Tag Archives: Rockland NY

Inspectors find rotting ties, loose bolts, bad brakes in Rockland NY

Repost from The White Plains NY Journal News on LoHud.com

Rotting ties, loose bolts found on CSX track near Rockland

Khurram Saeed, March 17, 2015 4:50 p.m. EDT

Inspectors found five problem spots, including a number of deteriorated cross ties, between Newburgh and Haverstraw on CSX’s River Line, which carries oil trains through Rockland County.

TJN 0317 LoweyOilTrains
(Photo: Ricky Flores/The Journal News)

Crumbling railroad ties and loose bolts were some of the defects recently discovered on the freight line used by oil trains to travel through Rockland.

State and federal inspectors found five problem spots along 22 miles of track, including two switches, on CSX’s River Line from Newburgh to Haverstraw. The most serious defect was a number of deteriorated cross ties along a short section of track near the Rockland border in Fort Montgomery, Orange County.

The flaw, deemed a “critical defect,” doesn’t necessarily indicate a safety lapse but an important maintenance issue that “must be addressed,” Gov. Andrew Cuomo’s office said in a news release Tuesday. The cross ties have since been repaired.

Inspectors from the state Department of Transportation and the Federal Railroad Administration last week also identified four non-critical defects in Haverstraw and Fort Montgomery, including loose switch bolts and insufficient ballast.

Rockland County Executive Ed Day said CSX should be making these fixes “without being prompted” by the state.

“They’re breaking a trust with the public at this point and they really need to step up their game,” Day told The Journal News.

CSX spokesman Rob Doolittle said the railroad’s inspections on all crude oil routes exceed federal standards. He said those routes undergo visual inspections at least three times a week; track-geometry inspections two or three times a year; and ultrasound inspections three to 12 times a year.

“As part of our commitment to continuous improvement, we look for lessons that can be applied to our programs going forward whenever an external authority identifies a defect in our infrastructure,” Doolittle said in an email.

The state review was the latest in a series of inspections of nearly 1,000 miles of tracks and the tank cars that carry Bakken crude oil across New York. Up to 30 trains, typically made up of 100 tank cars, each week make their way south through four of Rockland’s five towns on their way to refineries.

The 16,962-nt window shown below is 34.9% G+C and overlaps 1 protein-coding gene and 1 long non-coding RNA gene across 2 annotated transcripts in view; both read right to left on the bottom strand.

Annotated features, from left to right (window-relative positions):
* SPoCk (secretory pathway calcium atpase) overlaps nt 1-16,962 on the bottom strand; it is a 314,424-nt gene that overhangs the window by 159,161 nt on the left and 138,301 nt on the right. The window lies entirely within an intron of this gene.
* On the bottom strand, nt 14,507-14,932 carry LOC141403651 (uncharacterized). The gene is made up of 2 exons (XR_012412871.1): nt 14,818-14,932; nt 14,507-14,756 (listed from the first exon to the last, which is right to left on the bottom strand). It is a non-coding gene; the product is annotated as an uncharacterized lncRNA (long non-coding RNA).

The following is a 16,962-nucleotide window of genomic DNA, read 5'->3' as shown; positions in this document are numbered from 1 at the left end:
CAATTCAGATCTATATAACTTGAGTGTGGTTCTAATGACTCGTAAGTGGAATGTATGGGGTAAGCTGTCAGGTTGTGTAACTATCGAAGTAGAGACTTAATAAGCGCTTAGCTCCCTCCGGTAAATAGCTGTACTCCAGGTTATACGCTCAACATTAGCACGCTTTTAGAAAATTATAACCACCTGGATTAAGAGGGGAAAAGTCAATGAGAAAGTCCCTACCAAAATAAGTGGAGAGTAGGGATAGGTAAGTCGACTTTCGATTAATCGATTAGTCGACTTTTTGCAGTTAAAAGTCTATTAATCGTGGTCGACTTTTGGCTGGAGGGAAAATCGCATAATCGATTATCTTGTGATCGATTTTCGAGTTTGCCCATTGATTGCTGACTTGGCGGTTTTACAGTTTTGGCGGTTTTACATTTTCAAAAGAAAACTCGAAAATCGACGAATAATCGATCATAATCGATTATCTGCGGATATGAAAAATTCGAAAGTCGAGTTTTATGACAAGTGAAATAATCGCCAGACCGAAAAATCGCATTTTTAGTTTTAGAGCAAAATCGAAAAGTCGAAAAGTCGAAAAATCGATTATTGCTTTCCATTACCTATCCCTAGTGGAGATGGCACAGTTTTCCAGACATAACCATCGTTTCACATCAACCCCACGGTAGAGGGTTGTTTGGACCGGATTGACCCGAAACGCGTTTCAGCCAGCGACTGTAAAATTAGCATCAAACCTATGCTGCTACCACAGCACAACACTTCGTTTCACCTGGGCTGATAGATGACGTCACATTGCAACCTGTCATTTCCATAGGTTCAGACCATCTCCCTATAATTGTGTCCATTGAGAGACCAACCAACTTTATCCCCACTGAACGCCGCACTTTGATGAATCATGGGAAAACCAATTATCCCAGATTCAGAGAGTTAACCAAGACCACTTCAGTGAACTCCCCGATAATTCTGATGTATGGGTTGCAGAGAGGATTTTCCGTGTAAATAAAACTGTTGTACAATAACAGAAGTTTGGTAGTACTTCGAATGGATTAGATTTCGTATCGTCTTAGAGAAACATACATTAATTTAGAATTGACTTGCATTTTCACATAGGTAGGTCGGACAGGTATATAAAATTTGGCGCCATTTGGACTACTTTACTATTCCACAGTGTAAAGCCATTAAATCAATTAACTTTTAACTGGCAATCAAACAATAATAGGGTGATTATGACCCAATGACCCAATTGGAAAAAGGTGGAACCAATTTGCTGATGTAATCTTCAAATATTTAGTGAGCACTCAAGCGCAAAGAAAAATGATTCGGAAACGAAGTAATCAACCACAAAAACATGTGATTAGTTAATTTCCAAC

Officials said statewide they uncovered 93 defects, seven of which were critical. They included thin brake shoes o NYn the tank cars and missing bolts on the rails. In all, state and federal inspectors examined 453 crude oil tank cars and approximately 148 miles of track.

DOT Commissioner Joan McDonald praised inspectors for finding “numerous track and rail car maintenance issues that were quickly addressed.” Non-critical defects have to be fixed with 30 days, while a tank car can’t leave the rail yard until its problem has been repaired.

Derailments this year involving mile-long trains hauling Bakken crude in the U.S. and Canada have further heightened concerns about their safety. That’s because some of the tank cars were newer models equipped with greater protections designed to reduce the risk of explosions and fires.

Last month, a Maine fire chief spoke in Rockland to warn firefighters and officials about the dangers and difficulty of battling Bakken crude fires.

Here are the major accidents involving oil trains so far this year:

  • Feb. 14: A 100-car Canadian National Railway train hauling crude oil and petroleum distillates derailed in a remote part of Ontario, Canada.
  • Feb. 16: A 109-car CSX oil train derailed and caught fire near Mount Carbon, West Virginia, leaking oil into a Kanawha River tributary and burning a house to its foundation.
  • March 5: Twenty-one cars of a 105-car Burlington Northern-Santa Fe train hauling oil from the Bakken region of North Dakota derailed about 3 miles outside Galena, Illinois, a town of about 3,000 in the state’s northwest corner.
  • March 7: A 94-car Canadian National Railway crude oil train derailed about 3 miles outside the Northern Ontario town of Gogama and destroyed a bridge. The accident was only 23 miles from the Feb. 14th derailment.

Last year, railroads moved nearly 500,000 tank cars of crude oil compared to just 9,500 in 2008, according to the Association of American Railroads. Amid this domestic oil boom, new federal safety regulations for the tank cars are being finalized and expected to be made public in May.

The Associated Press contributed information to this article.
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    Federal inspectors find 100 defects on crude oil trains, tracks

    Repost from the White Plains NY Journal News on LoHud.com
    [Editor: Significant quote: “At the CSX-owned Frontier Rail Yard in Buffalo, 106 DOT-111 crude oil tank cars were checked and three had found to have critical defects, including a cracked weld, a missing bolt and one inoperative brake assembly….Since the state began its “inspection blitz” last February, inspectors have examined 7,368 rail cars (including 5,360 DOT-111s) and 2,659 miles of track, uncovering 840 defects, and issuing 12 hazardous materials violations. The state recently hired five new rail inspectors.”  – RS]

    Inspectors find 100 defects on crude oil trains, tracks

    By Khurram Saeed, December 15, 2014
    train
    State and federal railroad safety officials have inspected more than 7,300 rail cars and 2,600 miles of track since last February in response to increase shipments of Bakken crude across nearly 1,000 miles of New York. (Photo: Associated Press)